Morné Morkel. Picture: GALLO IMAGES
Morné Morkel. Picture: GALLO IMAGES

All that stands between Faf du Plessis and a fourth Test win are seven Australian wickets. That result would give SA a historic 3-1 series home victory.

With Peter van der Merwe (1966-67, 3-1) and Ali Bacher (1969-70, 4-0) the only captains to steer SA to series victories against Australia in SA, Du Plessis looks set to join that illustrious group after his tea declaration (344/6) meant Australia had to chase a world record 612 in four sessions to square the series.

To win, Australia, on 88/3, have to pull off the highest successful run chase (418).

With Matt Renshaw (5), Joe Burns (42) and Usman Khawaja (7) back in the hut, Tim Paine’s side need a further 524 runs to avoid the first series defeat for Australia here in 48 years.

Du Plessis, who scored a long overdue eighth Test ton and mindful of the past indignities inflicted by Australia on the hosts on this ground, dragged the game out for as long as possible, eliminating any possibility of a gallant run chase.

With SA taking a 267-run first innings lead, the die was cast when Australia were bowled out for 221 in response to SA’s first innings 488. The game had to be completely taken away from Australia.

Du Plessis’s delayed declaration made sense as he had Morné Morkel nursing a side strain and Vernon Philander and Kagiso Rabada suffering from groin and back niggles.

Morkel (2/18) shrugged off the pain to remove Queensland openers Renshaw and Burns leg-before.

Keshav Maharaj (1/45) claimed the key scalp of the other Queenslander Khawaja when he trapped him in front.

In conditions that were more winter than summer, play started 15 minutes late and after 29 balls and 22 minutes, they were hauled off for bad light. It was a short break but when they returned, the grinding of Australia continued unabated. While Du Plessis freewheeled himself to a 103-ball 50 and his second 50 came off 60 balls, Dean Elgar was stuck on 39 off 37 balls.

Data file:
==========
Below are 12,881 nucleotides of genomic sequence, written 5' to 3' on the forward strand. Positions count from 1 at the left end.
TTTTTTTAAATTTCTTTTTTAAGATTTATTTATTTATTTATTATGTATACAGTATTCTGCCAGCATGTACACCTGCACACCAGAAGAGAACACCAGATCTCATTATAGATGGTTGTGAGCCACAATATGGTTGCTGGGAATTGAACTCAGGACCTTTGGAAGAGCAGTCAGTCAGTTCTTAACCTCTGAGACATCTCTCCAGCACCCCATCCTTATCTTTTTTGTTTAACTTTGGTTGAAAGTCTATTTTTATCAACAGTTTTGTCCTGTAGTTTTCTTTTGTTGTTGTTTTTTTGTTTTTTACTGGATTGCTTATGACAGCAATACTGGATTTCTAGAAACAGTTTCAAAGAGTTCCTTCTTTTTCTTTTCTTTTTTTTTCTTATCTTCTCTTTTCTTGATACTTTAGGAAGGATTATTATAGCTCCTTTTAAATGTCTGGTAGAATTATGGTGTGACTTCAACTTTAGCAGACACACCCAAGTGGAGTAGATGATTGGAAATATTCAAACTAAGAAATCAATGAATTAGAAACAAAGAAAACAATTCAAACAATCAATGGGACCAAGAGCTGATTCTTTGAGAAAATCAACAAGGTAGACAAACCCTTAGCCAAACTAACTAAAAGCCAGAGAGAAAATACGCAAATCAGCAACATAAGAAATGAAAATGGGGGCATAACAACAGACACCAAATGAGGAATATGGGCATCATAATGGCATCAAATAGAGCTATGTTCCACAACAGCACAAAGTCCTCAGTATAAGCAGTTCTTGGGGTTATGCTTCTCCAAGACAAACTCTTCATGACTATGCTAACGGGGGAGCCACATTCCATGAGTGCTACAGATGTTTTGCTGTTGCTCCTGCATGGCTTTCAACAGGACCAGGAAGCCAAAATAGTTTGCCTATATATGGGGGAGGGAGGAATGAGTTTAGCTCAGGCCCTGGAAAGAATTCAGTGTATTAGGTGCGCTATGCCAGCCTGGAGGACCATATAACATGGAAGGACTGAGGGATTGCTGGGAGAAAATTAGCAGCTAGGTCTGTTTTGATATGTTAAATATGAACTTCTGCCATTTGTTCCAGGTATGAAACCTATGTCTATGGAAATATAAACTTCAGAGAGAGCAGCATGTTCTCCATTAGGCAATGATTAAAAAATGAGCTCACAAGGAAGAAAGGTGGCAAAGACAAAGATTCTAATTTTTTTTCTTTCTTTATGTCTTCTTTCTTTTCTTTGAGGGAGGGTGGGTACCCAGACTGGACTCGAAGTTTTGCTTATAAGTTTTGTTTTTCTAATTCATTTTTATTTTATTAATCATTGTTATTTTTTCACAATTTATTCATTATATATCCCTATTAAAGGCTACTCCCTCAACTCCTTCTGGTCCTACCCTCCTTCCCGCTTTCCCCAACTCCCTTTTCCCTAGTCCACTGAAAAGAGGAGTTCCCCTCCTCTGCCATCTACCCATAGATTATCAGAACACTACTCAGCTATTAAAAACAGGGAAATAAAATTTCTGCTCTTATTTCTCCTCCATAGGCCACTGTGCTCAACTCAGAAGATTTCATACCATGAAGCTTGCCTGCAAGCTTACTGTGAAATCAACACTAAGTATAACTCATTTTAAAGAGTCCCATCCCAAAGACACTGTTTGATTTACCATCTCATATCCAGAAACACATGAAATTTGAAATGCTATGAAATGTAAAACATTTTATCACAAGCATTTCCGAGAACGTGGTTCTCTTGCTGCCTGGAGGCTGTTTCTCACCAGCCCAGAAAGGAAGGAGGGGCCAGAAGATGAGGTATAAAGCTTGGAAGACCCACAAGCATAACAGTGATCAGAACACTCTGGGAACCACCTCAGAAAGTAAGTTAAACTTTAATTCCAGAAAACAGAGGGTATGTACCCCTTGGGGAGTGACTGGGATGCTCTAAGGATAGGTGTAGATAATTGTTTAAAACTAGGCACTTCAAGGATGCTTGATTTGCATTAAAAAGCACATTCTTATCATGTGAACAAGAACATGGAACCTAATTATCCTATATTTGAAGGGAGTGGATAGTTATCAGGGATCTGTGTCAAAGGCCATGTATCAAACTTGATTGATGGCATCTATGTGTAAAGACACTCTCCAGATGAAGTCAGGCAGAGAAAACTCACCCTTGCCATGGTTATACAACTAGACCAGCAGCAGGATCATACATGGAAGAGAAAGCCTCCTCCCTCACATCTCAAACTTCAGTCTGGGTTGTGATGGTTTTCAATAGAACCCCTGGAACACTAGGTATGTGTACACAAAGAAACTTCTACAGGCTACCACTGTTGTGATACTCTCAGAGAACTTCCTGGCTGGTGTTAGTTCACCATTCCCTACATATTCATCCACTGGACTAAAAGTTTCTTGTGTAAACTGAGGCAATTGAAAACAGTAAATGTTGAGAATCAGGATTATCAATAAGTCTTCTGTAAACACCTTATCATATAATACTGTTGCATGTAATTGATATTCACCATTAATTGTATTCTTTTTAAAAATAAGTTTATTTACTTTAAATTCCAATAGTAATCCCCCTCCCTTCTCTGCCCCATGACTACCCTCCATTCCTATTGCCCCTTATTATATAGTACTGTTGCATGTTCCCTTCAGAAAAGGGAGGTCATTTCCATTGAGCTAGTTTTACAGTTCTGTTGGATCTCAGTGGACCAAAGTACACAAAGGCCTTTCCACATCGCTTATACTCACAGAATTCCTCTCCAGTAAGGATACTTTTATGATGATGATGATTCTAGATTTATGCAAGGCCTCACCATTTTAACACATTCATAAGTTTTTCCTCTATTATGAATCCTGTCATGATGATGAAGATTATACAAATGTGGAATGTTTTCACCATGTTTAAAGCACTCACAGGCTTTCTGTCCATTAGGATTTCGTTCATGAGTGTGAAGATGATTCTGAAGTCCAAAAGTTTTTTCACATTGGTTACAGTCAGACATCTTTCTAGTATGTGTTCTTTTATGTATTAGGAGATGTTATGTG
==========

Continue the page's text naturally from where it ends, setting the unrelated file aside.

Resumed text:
Elgar’s 199-ball 50, which contained 180 dot balls (equivalent to 30 overs, or one session) was the slowest Test 50 since Abdul Razzaq’s 204-ball effort for Pakistan against India in Mohali 13 years ago.

It was the perfect foil for Du Plessis’s rumbustious and much-needed knock.

Du Plessis was averaging 9.15 in the series after his first ball duck and last scored a ton against serious opposition in 33 innings dating back to the day-night Test against Australia in Adelaide in November 2016.

Though he peaked early in the summer with an unbeaten 135 against Bangladesh in Bloemfontein in October, his summer has been studded with starts, with three 50s and nine scores under 20.

He provided the platform and the ballast for Temba Bavuma (35*) and Philander (33*) to punch the necessary cameos to push the lead past 600.

The 142 afternoon session runs drilled in just 29 overs made up for the funereal 68 runs in 20 overs in the gloomy morning session.

The excellent Pat Cummins (4/58) ended the 170-run fifth wicket alliance when he coaxed an edge from Du Plessis that was well taken by Peter Handscomb in the slip cordon.

Elgar’s innings (81) was ended by Nathan Lyon (2/116) after the southpaw’s agricultural swipe did not go further than Shaun Marsh at mid-off.

Cummins, who has collected 16 wickets in two Tests here, deservedly took Australia’s final scalp of the series when he trapped Quinton de Kock.

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